Tag Archives: Christmas

Santa and the International Space Station Fly By


Christmas is a wonderful time of year. It’s commercialisation has opened the festival to everyone as Sunny Hundal explains:

Christmas is perhaps the most widely celebrated festival in the world, even with non-Christians, because a bunch of commercialised non-religious rituals have sprung up around it.

Santa and his flying reindeer are part of the magic, as presents appear over night under the tree and in stockings.

Yet that tradition of Santa being the one delivering the presents is dying out according to a Pew poll.


From 72% to 31% telling children that Santa comes round with the presents Christmas Eve/Day. Massive change in how the celebration of Christmas is told.

Which is where the International Space Station, which will be visible in the UK at 5:22PM (weather permitting) comes in:

Festive flyover by the International Space Station could look a lot like Father Christmas and his sleigh, the Met Office suggests

It may be the perfect opportunity to show the little ones Santa on his way: a bright light zooming across the sky, just after nightfall on Christmas Eve. [Daily Telegraph]

It rather seems the perfect opportunity to fire little ones with the wonder of science. What they can see is a space port which over 200 people have visited. It’s weight is equivalent to 5,000 of me.

Not only that, but it is an orbital laboratory conducting a range of experiments and examining the universe. Even up there orbiting the earth an astronaut can tweet this photo.


In the night sky you see what humanity can do. Coming together we can reach for the stars.

That really is worth celebrating.

Merry Christmas!

Article written by John Sargeant on Homo economicus’ Weblog

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Merry Christmas Herodotus Style


If a man insisted always on being serious, and never allowed himself a bit of fun and relaxation, he would go mad or become unstable without knowing it.

~ Herodotus

Merry Christmas All!

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Merry Christmas! But I’m Dreaming Of A Solstice For All


Let me quickly tell you my dream – a “Christmas” for all that is not sectarian, nor dogmatic but life celebrating and all encompassing. Some Christians will say you need the Christ in Christmas. Some atheists may deride this as religion without the supernatural, and with two thirds of humanity not being Christian, many may be concerned I am choosing one particular religious festival to writ large for all. Especially given majority of people do not celebrate December with Christ’s birth in mind.

Yet this dream may be embraced by all as a universal festival for a shared human spirit. Like all dreamers I am not the only one. Perhaps an interfaith approach of celebrating a religious festival as it is, with all the trimmings and inclusive, may work for those that do faith and feel comfortable celebrating another faith. However, I am calling for something that is not religious – though it may borrow (or reclaim) from them – but an observance of the season, marking time, and celebrating life with each other. Something for everyone.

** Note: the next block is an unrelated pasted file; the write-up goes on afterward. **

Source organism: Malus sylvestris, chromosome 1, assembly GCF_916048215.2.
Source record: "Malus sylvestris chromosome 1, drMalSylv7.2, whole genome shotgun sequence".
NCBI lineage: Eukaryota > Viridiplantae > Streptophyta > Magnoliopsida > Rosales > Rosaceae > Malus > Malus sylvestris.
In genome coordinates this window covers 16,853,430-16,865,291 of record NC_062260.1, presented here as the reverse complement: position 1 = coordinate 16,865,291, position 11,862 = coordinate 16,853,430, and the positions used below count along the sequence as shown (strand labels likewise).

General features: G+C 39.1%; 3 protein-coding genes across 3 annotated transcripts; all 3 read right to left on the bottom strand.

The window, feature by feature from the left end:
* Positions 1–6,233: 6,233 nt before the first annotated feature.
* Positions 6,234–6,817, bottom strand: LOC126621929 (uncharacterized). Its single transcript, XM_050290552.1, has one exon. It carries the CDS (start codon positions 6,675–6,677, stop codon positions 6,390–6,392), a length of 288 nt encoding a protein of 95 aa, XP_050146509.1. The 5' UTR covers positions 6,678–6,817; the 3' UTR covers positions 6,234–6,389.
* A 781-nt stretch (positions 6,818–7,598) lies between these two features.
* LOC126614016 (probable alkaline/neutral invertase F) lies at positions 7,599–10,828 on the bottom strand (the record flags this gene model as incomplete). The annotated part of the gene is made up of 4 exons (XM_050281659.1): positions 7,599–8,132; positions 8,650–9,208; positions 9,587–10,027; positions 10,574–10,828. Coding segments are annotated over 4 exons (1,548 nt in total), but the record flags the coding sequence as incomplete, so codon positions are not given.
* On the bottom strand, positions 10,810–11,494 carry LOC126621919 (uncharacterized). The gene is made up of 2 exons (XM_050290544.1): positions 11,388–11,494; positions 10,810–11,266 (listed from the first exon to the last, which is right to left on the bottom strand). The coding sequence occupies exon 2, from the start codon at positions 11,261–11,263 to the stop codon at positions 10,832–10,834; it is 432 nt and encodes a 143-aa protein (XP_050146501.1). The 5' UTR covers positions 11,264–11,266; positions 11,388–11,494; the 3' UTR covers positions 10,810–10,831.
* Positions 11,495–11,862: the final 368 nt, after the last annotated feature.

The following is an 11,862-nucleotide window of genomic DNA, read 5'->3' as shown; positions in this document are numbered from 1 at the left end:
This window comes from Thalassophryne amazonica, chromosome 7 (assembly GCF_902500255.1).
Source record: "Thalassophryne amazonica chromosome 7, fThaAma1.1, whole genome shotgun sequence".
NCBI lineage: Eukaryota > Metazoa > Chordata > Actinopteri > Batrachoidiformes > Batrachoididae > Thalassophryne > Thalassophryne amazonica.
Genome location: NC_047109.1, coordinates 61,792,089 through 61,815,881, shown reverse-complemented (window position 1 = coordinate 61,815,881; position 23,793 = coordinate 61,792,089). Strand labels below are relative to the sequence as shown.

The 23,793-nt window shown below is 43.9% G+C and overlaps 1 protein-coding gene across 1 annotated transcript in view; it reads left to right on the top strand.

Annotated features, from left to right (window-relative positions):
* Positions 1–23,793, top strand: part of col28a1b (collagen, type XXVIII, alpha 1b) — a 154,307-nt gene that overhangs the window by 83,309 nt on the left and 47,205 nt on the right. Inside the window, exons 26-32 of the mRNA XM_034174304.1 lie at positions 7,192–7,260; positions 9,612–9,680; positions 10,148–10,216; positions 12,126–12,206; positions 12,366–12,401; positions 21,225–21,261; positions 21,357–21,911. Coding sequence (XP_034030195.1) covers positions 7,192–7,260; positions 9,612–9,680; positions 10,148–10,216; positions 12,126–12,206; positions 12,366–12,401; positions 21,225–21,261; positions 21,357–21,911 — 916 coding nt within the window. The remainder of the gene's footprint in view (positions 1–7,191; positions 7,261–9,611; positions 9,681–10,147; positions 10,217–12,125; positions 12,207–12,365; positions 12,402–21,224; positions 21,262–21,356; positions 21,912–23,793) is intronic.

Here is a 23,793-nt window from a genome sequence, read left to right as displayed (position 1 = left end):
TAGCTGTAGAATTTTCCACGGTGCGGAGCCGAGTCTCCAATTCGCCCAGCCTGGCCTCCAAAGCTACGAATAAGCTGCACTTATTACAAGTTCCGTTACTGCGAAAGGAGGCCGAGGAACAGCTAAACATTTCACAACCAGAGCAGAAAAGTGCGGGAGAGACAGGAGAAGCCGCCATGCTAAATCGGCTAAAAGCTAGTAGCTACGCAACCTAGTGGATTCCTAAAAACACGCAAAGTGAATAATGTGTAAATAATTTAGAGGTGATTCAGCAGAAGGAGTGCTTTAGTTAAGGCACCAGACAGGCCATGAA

Which makes the Winter Solstice and Christmas the platform to build on.

Not Biblical But Pagan

Christmas was seen by puritans as celebrating a non commemorated event by the apostles, in the style of a modern day pagan Roman worshipping Saturn in December, where his festival:

“Saturnalia was famous for copious feasting, excessive boozing, light-hearted pranks, big gatherings of family and friends, and the exchange of gifts.” [Greg Jenner – read more on his history of Christmas here]

The merrymaking in December is one that transcends the Christian calendar. Even today some Christian sects (like Jehovah’s Witnesses) prohibit followers celebrating Christmas because of the God Saturn.

As coincidence would have it, the Solstice falls on Saturn’s day of the week – Saturday 21 December.


Commercial intoxication

Most activity this month involves the ringing of tills over bells of joy. Wringing purses to celebrate the presence together of humanity in a crowded mall purchasing the latest must have presents. Later gathering for an orgy of food to gorge and getting the booze in, training in preparation for the following week to vomit out the old year seeing in a new one through blood shot eyes.

So while some American Christians get narked at bill boards with atheists saying you don’t need Christ for Christmas, there is perhaps another way of seeing the Solstice that might include everyone of goodwill. With more to it then getting plastered and deeper in debt, but less to do with a divine baby being born to be crucified as the greatest human sacrifice of all time.

Narrative Beyond Nativity

Humanism is finding a universal idea which recognises cultural festivities as stressing the human needs and wants which all can relate to. Invoking a good life while having a good time.

Religion and traditions get this by invigorating us with celebratory festivals. The traditional over the theological for popular customs enhances the cultural aspect – for example it was St Francis of Assisi who popularised the barn animals at the birth of Jesus. Not biblically accurate, but an excuse to have a child dressed as the back end of a cow at the local school nativity play. A community sharing a common experience that is timeless through generations via a common narrative of storytelling that stretches back towards antiquity.

The Solstice is experienced by all, those noon time shadows are the longest with the low arc of the Sun in the Northern Hemisphere, as the shortest day approaches on Saturday December 21 2013. The marking of it goes even further in human history.

Gifts of Kindness


Buying a well thought out gift to someone shows you have been paying attention to them as a unique person. It makes the “better to give then to receive” adage come true. In the harshness of winter this is a time for family, friends, even strangers to come together as one. To celebrate life, as short cold day gives way to harsh long night, and renewal as after the Solstice the night begins to gradually fade.

The Romans during this festive time had slaves the equal with masters. This is the time to remember that whether as Children of Creation, or citizens, we are in equal need of the milk of human kindness. Striped bare we need the same fundamentals to survive. If anything is sacrilegious, people dying due to lack of food, water and shelter on this earth is. A baby born in this world should be celebrated as a messiah – wherever and whenever it takes place.